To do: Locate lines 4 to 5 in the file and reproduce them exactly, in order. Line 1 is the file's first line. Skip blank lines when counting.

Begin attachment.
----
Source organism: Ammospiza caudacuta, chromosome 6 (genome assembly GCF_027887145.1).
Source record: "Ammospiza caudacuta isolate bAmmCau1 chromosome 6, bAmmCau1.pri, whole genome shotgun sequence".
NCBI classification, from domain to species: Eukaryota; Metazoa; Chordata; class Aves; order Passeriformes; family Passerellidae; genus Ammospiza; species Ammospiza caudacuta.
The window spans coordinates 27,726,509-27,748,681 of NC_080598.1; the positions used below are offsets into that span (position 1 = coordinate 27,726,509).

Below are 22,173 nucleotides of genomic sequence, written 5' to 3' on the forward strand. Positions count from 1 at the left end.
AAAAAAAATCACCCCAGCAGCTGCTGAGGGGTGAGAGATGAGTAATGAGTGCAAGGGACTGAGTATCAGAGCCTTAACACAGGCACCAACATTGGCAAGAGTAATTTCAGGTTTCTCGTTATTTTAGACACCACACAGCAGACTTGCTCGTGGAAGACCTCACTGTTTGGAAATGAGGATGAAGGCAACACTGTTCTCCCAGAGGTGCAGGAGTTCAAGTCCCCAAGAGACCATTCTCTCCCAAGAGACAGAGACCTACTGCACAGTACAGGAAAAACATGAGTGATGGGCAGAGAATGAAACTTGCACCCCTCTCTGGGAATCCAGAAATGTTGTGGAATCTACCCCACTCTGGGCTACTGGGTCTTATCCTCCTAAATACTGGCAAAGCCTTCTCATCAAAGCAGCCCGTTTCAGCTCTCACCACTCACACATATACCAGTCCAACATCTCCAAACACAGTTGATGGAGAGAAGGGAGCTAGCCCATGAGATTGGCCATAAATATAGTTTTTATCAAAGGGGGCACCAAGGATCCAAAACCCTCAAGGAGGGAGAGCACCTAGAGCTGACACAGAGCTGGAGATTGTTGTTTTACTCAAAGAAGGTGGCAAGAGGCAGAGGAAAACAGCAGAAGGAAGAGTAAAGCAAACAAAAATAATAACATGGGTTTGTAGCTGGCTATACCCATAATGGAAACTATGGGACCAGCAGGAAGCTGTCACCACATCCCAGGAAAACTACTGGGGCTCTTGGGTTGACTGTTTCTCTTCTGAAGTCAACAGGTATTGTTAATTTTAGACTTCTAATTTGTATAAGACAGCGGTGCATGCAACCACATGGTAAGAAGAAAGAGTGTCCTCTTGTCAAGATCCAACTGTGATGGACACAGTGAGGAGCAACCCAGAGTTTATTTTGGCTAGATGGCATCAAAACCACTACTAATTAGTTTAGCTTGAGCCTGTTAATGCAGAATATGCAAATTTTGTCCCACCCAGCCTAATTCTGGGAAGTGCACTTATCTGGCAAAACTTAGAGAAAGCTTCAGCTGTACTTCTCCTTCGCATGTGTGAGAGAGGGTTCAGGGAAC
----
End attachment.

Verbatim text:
The window spans coordinates 27,726,509-27,748,681 of NC_080598.1; the positions used below are offsets into that span (position 1 = coordinate 27,726,509).

Below are 22,173 nucleotides of genomic sequence, written 5' to 3' on the forward strand. Positions count from 1 at the left end.